Another crucial figure in Reilly’s account took a line very different from Hobbes’s. The Anglican divine Richard Hooker, Reilly illustrates, kept alive and reformulated natural law arguments and their implications for constitutional order in post-Reformation England. This allowed such ideas to be eventually transmitted to British America. Hooker, Reilly points out, was a major reference-point for those believing and nominal Anglicans who helped to draft key Revolutionary texts. His writings also shaped the thought of the Revolution’s most prominent natural law thinker, James Wilson.
It is by way of this route that Reilly arrives at the crux of his argument. Much of the conservative debate about America’s Founding functions as a proxy for the never-ending Locke wars. Founding-skeptics generally regard John Locke as deeply problematic and his influence on the Founding as one reason for its lamentable long-term fruits.
Reilly freely acknowledges those features of Locke’s thought, such as his empiricist methodology and his way of defining happiness in terms of pleasure and pain, that are in tension with the broader tradition on which he believes the Founding is grounded. But Reilly underscores how other aspects of Locke’s work concur with that same tradition. For Locke, he writes, “happiness is not whatever man says it is.” Reilly underscores how Locke saw true pleasure in terms of acting, as Locke wrote in different places, in “the ways of virtue,” of doing “what is fit to be done,” and in “denying ourselves the satisfaction of our own desires, where reason does not authorize them.”
But what really matters, Reilly maintains, “is how the Founders understood Locke, and to what purpose they applied their understanding.” James Wilson, for example, was fully aware of those ambiguities in Locke that, he believed, helped to facilitate skepticism. The point, however, for Reilly is that Wilson and other Founders deployed Locke in ways that illustrate that they read him in the context of their appreciation of Hooker and their detestation of Hobbes: i.e., in light of the wisdom inherited from the natural law tradition and Revelation. They therefore rejected the view that man is a merely material creature, who is incapable of self-government and destined to be ruled by unaccountable sovereigns.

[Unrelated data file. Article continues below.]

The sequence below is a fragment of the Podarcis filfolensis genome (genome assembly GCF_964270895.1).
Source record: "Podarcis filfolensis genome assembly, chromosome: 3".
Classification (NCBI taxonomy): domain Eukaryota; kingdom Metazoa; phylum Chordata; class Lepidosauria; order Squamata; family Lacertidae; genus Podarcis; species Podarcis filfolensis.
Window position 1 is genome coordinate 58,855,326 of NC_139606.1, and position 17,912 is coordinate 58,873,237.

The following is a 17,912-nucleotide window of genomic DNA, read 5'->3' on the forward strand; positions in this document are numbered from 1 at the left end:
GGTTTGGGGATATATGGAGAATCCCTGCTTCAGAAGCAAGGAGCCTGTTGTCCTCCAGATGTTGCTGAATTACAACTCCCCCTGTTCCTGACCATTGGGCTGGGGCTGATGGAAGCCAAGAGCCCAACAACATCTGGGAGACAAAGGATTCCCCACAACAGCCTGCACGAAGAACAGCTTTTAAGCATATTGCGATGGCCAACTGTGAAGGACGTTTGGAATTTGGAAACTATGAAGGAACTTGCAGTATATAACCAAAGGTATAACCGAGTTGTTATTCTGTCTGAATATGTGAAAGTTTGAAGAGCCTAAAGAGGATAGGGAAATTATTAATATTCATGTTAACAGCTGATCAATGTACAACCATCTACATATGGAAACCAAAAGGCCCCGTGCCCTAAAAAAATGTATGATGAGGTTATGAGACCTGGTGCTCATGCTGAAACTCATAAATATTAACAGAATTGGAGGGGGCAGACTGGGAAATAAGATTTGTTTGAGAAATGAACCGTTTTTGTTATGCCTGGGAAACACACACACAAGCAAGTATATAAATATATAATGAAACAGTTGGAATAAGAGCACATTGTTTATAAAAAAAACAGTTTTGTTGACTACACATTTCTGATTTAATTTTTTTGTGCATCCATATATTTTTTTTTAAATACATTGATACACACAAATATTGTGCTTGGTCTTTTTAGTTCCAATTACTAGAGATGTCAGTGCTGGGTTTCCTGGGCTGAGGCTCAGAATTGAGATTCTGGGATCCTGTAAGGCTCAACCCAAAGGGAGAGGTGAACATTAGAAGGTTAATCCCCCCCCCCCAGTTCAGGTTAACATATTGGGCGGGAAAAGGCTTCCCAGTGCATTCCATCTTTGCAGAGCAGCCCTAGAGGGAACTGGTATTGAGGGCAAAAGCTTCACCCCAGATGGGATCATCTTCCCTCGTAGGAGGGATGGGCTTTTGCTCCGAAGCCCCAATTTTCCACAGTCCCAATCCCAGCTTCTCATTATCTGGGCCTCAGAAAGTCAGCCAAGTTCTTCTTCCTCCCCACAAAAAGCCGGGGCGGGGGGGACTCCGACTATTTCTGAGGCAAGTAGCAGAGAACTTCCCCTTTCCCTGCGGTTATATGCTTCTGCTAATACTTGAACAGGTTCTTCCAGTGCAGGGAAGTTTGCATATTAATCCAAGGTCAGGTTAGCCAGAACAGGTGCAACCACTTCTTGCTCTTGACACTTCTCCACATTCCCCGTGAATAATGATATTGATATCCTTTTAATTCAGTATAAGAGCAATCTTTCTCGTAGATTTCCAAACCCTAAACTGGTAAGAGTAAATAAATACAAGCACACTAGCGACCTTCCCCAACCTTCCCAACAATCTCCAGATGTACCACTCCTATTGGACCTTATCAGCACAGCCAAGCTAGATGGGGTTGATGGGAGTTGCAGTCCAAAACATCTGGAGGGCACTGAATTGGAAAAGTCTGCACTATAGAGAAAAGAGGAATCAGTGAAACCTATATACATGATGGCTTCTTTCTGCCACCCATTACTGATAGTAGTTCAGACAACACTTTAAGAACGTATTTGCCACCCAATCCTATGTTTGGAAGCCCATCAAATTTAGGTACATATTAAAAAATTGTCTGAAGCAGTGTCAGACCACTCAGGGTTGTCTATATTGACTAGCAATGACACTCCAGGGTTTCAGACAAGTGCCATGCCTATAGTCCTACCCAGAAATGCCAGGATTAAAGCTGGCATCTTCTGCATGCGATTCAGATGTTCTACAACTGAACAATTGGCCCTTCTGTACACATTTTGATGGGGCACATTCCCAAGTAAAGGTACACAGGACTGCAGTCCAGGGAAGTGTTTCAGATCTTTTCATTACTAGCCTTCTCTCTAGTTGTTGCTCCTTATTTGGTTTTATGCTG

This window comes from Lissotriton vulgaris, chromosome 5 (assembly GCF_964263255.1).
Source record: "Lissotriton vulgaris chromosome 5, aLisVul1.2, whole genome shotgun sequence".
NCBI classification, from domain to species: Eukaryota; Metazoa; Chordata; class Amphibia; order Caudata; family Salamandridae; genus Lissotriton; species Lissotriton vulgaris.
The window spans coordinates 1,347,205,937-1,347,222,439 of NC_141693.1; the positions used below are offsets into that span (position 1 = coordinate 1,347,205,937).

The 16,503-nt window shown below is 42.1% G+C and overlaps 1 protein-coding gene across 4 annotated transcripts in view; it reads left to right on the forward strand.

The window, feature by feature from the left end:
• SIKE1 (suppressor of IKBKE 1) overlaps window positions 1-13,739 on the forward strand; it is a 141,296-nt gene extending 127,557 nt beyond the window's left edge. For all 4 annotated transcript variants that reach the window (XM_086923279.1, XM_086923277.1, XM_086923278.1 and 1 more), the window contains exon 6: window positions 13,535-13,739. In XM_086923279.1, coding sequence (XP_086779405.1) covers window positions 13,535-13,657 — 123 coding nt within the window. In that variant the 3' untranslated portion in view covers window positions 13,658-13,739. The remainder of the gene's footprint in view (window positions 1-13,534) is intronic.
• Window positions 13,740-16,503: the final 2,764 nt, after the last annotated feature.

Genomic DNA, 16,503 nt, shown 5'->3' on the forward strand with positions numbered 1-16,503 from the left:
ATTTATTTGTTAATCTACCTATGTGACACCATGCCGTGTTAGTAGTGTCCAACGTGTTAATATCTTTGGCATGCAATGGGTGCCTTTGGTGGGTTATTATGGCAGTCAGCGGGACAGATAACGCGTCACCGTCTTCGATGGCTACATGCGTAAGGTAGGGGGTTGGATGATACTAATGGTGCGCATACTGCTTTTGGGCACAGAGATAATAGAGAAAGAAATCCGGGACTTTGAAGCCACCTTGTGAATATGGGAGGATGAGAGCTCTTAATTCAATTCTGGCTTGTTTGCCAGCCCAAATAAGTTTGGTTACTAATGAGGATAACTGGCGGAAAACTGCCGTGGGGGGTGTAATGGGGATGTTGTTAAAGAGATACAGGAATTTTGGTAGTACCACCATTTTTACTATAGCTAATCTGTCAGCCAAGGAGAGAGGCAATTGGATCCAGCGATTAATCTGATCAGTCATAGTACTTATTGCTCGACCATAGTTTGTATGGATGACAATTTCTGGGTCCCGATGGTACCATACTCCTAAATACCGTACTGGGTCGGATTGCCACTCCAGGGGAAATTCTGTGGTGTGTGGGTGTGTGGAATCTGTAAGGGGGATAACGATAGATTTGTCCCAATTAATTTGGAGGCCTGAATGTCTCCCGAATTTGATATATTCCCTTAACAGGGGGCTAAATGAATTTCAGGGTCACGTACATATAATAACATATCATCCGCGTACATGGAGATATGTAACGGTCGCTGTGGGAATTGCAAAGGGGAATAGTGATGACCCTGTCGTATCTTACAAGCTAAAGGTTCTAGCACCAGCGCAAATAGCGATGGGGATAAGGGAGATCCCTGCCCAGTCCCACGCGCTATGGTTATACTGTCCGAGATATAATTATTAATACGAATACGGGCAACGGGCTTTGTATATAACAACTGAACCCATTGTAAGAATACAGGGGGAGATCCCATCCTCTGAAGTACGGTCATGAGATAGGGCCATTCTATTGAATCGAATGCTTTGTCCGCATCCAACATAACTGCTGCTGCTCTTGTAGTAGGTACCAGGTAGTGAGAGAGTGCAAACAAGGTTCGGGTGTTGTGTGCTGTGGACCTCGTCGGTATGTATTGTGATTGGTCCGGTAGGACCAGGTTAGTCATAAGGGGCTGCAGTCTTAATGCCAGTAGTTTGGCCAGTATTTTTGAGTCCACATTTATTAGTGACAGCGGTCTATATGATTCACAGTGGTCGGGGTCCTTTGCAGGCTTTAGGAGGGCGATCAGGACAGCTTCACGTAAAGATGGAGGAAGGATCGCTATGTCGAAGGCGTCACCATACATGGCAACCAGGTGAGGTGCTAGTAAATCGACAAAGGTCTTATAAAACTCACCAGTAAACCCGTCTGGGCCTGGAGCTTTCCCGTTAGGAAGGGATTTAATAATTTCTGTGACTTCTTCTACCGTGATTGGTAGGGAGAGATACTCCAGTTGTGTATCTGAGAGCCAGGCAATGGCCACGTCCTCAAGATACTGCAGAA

If all this is true, it starts to look very dubious to argue that James Madison’s Federalist 10 was a gateway drug, by which radical Lockean individualism entered America’s political bloodstream and led the Supreme Court to canonize relativism. A more likely candidate for American decline, Reilly establishes, is the nineteenth-century German historicism that shaped American progressives like President Wilson and John Dewey. Its intellectual roots are about as distant from the notions of natural law, natural rights, Revelation, and God-as-Logos as it is possible to be.
Like the Locke wars, debates about the Founding are not going away soon. Yet there are important pieces of evidence pertinent to the discussion, which, to my knowledge, neither Reilly nor his interlocutors have engaged. These tend to bolster Reilly’s position.